Justices hear arguments in ‘fraud’ case stemming from missed diagnosis

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The distinction between active and constructive fraud has long been established in Indiana law. But should that distinction be abolished, or an exception carved out?

That’s the issue now before the Indiana Supreme Court after it heard arguments Thursday in the case of Teresa Blackford v. Welborn Clinic, 21S-CT-85.

Originating the in Vanderburgh Circuit Court, the case stems from a missed hepatitis C diagnosis. The Welborn Clinic in Evansville told Teresa Blackford in 2003 that she was hepatitis-negative, but she learned from another doctor in 2014 that she was actually hepatitis-positive.

A medical review panel determined Welborn had committed malpractice, but the trial court granted the clinic’s motion for summary judgment, finding Blackford’s claim was time-barred under the Indiana Business Trust Act. The clinic had dissolved in 2009, and the five-year statute of limitations expired on June 30, 2014. Blackford did not file her action until March 2015.

In July 2020, the Indiana Court of Appeals reversed in Blackford’s favor, finding the clinic “fraudulently concealed — at the least, passively; at the worst, actively — material medical information from Blackford.” Thus, the clinic’s passive fraudulent concealment tolled the five-year limit under the IBTA.

Judge Elaine Brown dissented, arguing that the five-year limit should hold because the patient-physician relationship in this case ended, at the latest, on June 30, 2009. The clinic’s counsel advanced a similar argument to the justices on Thursday.

“The act of negligence is also the act which they rely upon to toll the running of the statute,” said David Jensen, a lawyer with Eichhorn & Eichhorn in Hammond representing Welborn. “… Now we find ourselves in 2021, long after the dissolution of the business trust, trying to make sense of whether or not ‘fraud’ as a slogan serves to revive a claim during that very generous period that the statute provided for.”

Jensen pointed to the case of Hughes v. Glaese, 659 N.E.2d 516 (Ind. 1995), where the court held, “We decline to abolish the distinction between constructive and active fraudulent concealment.”

“If the distinction between active and constructive fraud is bad today, why was it not bad in 1995?” Jensen asked the justices.

If Blackford’s case involved active fraud, then she would be able to overcome the statute of limitations, Jensen said in response to a question from Chief Justice Loretta Rush. But the fraud here was not active, with Justices Geoffrey Slaughter and Mark Massa characterizing the misdiagnosis as a “mistake.”

“Don’t we make an exception for a mere mistake?” Massa asked John Young, the Indianapolis lawyer representing Blackford. In response, Young hit at the heart of his argument: The end result is what matters.

“If it’s a lie or a mistake, it’s still the same result: The victim is deprived of the truth,” Young, of Young & Young, said.

Slaughter pushed Young on that point, questioning where fraud comes into play if the clinic simply made a mistake. Can fraud include something other than the intentional withholding of material evidence?

“Constructive fraud is exactly that, Your Honor,” Young said. “The basis of constructive fraud is … a duty to reveal the truth to the patient — and then the assumption that they will seek out treatment that will reveal this fraud and get them the treatment they need. But that’s just an assumption.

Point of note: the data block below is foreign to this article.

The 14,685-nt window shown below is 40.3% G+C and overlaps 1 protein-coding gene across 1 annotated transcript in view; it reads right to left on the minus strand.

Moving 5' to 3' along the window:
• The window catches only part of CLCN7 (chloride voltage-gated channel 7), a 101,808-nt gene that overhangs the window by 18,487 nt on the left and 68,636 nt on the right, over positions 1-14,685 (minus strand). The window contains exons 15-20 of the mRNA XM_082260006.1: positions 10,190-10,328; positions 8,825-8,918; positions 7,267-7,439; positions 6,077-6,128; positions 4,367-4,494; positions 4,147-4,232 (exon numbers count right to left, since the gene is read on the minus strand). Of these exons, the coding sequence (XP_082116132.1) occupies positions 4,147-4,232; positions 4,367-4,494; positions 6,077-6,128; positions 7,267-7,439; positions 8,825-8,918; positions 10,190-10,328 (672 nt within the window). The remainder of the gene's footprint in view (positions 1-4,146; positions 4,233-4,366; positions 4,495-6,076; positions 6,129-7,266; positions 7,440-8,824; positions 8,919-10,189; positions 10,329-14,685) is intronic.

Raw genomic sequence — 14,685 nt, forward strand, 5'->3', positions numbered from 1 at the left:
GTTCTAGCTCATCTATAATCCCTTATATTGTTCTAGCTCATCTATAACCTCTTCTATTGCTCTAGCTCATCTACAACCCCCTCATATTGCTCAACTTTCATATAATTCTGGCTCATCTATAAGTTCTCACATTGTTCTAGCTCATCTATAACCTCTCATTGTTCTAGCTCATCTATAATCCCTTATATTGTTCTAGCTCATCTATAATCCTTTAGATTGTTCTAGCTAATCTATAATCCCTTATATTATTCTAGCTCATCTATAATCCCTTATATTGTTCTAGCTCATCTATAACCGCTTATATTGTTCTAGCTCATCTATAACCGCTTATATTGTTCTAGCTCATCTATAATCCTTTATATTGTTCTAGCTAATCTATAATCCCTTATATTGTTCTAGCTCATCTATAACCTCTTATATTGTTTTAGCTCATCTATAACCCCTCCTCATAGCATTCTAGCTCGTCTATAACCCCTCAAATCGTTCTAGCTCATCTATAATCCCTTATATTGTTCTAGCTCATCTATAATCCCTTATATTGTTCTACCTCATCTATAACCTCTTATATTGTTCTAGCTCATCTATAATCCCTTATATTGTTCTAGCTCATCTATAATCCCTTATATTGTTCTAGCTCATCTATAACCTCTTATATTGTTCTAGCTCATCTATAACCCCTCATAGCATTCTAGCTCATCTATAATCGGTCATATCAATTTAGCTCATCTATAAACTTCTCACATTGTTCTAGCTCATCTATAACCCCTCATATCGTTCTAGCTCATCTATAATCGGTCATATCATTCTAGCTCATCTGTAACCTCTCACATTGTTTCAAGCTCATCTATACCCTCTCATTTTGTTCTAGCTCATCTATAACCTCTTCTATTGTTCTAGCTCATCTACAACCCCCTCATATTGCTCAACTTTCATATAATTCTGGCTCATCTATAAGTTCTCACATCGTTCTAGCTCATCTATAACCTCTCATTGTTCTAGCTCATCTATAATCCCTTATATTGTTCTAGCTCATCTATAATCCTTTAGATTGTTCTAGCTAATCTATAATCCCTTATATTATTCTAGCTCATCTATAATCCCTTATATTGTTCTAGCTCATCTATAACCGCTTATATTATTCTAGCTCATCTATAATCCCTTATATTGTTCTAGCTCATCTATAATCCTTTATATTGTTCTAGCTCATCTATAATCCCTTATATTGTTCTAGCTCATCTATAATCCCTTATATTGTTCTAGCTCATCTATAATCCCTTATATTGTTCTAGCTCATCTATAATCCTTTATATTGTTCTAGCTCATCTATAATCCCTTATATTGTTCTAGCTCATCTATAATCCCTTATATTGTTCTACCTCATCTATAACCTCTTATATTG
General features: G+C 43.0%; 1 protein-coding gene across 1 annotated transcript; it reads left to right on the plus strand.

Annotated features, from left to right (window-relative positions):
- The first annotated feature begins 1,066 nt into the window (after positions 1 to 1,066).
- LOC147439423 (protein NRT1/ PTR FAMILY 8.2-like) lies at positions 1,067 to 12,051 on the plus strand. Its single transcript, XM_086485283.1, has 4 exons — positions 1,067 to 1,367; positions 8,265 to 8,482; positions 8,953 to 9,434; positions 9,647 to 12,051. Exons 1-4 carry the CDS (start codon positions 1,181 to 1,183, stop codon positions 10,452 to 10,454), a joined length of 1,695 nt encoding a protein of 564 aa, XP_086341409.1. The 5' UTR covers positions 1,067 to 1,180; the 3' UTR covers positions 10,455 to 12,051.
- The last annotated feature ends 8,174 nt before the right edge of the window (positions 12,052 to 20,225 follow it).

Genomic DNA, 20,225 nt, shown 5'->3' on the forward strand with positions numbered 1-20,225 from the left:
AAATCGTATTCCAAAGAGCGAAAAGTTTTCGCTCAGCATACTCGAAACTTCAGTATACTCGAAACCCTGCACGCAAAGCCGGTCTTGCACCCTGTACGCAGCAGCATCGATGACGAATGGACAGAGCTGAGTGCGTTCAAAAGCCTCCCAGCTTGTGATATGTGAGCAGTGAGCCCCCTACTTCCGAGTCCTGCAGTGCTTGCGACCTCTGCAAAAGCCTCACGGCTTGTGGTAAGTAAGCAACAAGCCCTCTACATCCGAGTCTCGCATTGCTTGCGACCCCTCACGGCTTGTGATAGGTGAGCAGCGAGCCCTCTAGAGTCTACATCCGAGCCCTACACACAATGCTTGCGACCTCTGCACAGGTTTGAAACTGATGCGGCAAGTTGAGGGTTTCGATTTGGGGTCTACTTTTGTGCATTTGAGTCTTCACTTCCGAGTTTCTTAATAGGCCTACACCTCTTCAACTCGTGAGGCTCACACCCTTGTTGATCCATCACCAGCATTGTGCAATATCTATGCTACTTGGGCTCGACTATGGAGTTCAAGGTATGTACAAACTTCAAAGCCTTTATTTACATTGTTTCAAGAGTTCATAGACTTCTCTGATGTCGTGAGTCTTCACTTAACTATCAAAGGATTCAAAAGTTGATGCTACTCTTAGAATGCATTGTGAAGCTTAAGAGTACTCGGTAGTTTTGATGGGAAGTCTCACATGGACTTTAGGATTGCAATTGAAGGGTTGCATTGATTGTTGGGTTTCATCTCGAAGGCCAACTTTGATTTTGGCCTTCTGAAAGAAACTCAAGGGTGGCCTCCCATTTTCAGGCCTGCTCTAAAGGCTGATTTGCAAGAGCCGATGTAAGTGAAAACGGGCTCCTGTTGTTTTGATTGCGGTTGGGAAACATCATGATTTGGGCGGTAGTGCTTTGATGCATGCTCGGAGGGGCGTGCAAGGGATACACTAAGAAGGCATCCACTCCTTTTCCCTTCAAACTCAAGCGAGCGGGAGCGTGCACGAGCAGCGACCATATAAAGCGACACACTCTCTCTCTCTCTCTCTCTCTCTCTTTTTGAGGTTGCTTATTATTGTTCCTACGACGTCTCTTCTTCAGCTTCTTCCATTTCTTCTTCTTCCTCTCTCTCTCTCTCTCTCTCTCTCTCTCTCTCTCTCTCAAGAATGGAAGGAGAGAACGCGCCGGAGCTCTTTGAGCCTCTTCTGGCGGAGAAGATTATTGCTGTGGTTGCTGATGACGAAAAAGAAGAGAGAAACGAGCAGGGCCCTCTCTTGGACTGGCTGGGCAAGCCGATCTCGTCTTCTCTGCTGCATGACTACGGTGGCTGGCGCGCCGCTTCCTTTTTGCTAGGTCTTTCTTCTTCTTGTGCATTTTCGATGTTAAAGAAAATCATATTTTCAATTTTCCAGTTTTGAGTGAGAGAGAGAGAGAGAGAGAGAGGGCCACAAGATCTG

“… I believe that if the untruth that is told blocks the ability to find out the truth, therein lies the substance that we’re talking about,” Young said.

Even if the court declines to draw a distinction between active and constructive fraud, Young said there is another option: creating an exception allowing plaintiffs to move forward when an untruth blocks their discovery of that untruth.

“How are we going to know? Well, the discovery process will bear that out. The records of the people she saw after the fact will bear that out. What they were seeing, they were doing, will bear that out, and a jury can make that decision,” Young said.

The Welborn case attracted two amici: the Indiana Trial Lawyers Association and the Defense Trial Counsel of Indiana. Only the ITLA argued on Thursday, with lawyer Kyle Ring raising a constitutional issue.

Specifically, Ring pointed to the case of Martin v. Richey, 711 N.E.2d 1273 (Ind. 1999), where the court struck down as unconstitutional a statute of limitations requiring a plaintiff to “file a claim before she is able to discover the alleged malpractice and her resulting injury … .” That case examined the Privileges and Immunities Clause and the Open Courts Clause of the Indiana Constitution.

“That same reasoning fits squarely with the Business Trust Act in this case,” Ring, of Doehrman Buba Ring, told the justices. “That goes back to this idea that she had an impossible condition — she couldn’t know she had to file this claim because she didn’t know she had this claim, and we submit that’s unconstitutional.”

But the state, which intervened, pointed to the case of McIntosh v. Melroe Co., a Division of Clark Equipment Co., 729 N.E.2d 972 (Ind. 2000). There, according to deputy attorney general Kian Hudson, the plaintiff couldn’t have filed a timely claim because the claim didn’t exist until the statute of repose had ended.

“This court nevertheless recognized that the Legislature acted reasonably in adopting those statutes and barring those claims in those instances because there are good reasons for statutes of repose and nonclaim statutes, as we have here,” Hudson told the court.

The oral arguments in Welborn can be watched here.

Editor’s note: This article has been corrected.

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